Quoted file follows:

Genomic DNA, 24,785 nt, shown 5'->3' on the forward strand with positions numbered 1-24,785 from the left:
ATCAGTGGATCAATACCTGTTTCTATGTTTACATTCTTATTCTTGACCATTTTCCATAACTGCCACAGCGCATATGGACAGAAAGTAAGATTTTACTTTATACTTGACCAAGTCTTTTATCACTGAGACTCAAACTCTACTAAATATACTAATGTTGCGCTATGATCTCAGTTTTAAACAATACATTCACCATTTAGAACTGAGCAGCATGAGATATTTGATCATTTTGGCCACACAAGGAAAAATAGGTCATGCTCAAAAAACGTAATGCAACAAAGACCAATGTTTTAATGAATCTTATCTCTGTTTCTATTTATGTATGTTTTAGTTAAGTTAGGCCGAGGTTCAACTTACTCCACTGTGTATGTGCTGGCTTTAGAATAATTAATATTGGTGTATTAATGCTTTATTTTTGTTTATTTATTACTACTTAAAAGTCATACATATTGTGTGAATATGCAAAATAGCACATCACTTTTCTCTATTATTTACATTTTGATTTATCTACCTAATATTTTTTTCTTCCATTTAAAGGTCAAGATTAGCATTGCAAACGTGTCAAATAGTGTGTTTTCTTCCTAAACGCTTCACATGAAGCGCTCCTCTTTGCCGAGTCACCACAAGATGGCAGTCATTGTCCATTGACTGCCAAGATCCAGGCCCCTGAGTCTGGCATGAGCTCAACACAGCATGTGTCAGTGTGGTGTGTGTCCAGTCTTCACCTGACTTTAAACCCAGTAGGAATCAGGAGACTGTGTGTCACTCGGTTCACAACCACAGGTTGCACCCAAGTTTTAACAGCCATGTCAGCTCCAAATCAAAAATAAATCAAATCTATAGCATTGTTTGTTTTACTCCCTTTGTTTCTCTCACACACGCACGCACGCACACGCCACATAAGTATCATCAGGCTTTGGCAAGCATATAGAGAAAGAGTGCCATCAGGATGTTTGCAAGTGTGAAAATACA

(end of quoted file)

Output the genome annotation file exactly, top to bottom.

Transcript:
Genomic DNA, 24,785 nt, shown 5'->3' on the forward strand with positions numbered 1-24,785 from the left:
ATCAGTGGATCAATACCTGTTTCTATGTTTACATTCTTATTCTTGACCATTTTCCATAACTGCCACAGCGCATATGGACAGAAAGTAAGATTTTACTTTATACTTGACCAAGTCTTTTATCACTGAGACTCAAACTCTACTAAATATACTAATGTTGCGCTATGATCTCAGTTTTAAACAATACATTCACCATTTAGAACTGAGCAGCATGAGATATTTGATCATTTTGGCCACACAAGGAAAAATAGGTCATGCTCAAAAAACGTAATGCAACAAAGACCAATGTTTTAATGAATCTTATCTCTGTTTCTATTTATGTATGTTTTAGTTAAGTTAGGCCGAGGTTCAACTTACTCCACTGTGTATGTGCTGGCTTTAGAATAATTAATATTGGTGTATTAATGCTTTATTTTTGTTTATTTATTACTACTTAAAAGTCATACATATTGTGTGAATATGCAAAATAGCACATCACTTTTCTCTATTATTTACATTTTGATTTATCTACCTAATATTTTTTTCTTCCATTTAAAGGTCAAGATTAGCATTGCAAACGTGTCAAATAGTGTGTTTTCTTCCTAAACGCTTCACATGAAGCGCTCCTCTTTGCCGAGTCACCACAAGATGGCAGTCATTGTCCATTGACTGCCAAGATCCAGGCCCCTGAGTCTGGCATGAGCTCAACACAGCATGTGTCAGTGTGGTGTGTGTCCAGTCTTCACCTGACTTTAAACCCAGTAGGAATCAGGAGACTGTGTGTCACTCGGTTCACAACCACAGGTTGCACCCAAGTTTTAACAGCCATGTCAGCTCCAAATCAAAAATAAATCAAATCTATAGCATTGTTTGTTTTACTCCCTTTGTTTCTCTCACACACGCACGCACGCACACGCCACATAAGTATCATCAGGCTTTGGCAAGCATATAGAGAAAGAGTGCCATCAGGATGTTTGCAAGTGTGAAAATACA